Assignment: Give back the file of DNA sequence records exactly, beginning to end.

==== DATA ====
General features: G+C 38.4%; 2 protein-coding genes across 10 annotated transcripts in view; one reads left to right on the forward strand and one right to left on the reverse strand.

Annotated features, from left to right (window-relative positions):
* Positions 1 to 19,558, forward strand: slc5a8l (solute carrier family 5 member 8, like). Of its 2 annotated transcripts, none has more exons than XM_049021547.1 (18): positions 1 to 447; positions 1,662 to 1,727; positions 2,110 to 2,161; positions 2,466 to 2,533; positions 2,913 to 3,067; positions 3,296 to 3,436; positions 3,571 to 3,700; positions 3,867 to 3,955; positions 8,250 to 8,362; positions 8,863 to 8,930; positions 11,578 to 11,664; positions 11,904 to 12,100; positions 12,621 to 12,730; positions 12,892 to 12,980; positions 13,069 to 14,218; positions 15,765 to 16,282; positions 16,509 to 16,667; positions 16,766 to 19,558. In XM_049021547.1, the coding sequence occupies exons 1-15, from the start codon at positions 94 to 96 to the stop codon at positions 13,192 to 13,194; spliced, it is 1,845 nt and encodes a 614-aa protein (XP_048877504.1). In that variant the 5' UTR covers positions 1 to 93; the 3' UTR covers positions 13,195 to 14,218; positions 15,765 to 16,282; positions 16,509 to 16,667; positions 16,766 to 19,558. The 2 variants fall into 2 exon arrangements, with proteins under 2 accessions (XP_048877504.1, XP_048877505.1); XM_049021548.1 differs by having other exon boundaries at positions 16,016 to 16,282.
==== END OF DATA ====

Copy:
General features: G+C 38.4%; 2 protein-coding genes across 10 annotated transcripts in view; one reads left to right on the forward strand and one right to left on the reverse strand.

Annotated features, from left to right (window-relative positions):
* Positions 1 to 19,558, forward strand: slc5a8l (solute carrier family 5 member 8, like). Of its 2 annotated transcripts, none has more exons than XM_049021547.1 (18): positions 1 to 447; positions 1,662 to 1,727; positions 2,110 to 2,161; positions 2,466 to 2,533; positions 2,913 to 3,067; positions 3,296 to 3,436; positions 3,571 to 3,700; positions 3,867 to 3,955; positions 8,250 to 8,362; positions 8,863 to 8,930; positions 11,578 to 11,664; positions 11,904 to 12,100; positions 12,621 to 12,730; positions 12,892 to 12,980; positions 13,069 to 14,218; positions 15,765 to 16,282; positions 16,509 to 16,667; positions 16,766 to 19,558. In XM_049021547.1, the coding sequence occupies exons 1-15, from the start codon at positions 94 to 96 to the stop codon at positions 13,192 to 13,194; spliced, it is 1,845 nt and encodes a 614-aa protein (XP_048877504.1). In that variant the 5' UTR covers positions 1 to 93; the 3' UTR covers positions 13,195 to 14,218; positions 15,765 to 16,282; positions 16,509 to 16,667; positions 16,766 to 19,558. The 2 variants fall into 2 exon arrangements, with proteins under 2 accessions (XP_048877504.1, XP_048877505.1); XM_049021548.1 differs by having other exon boundaries at positions 16,016 to 16,282.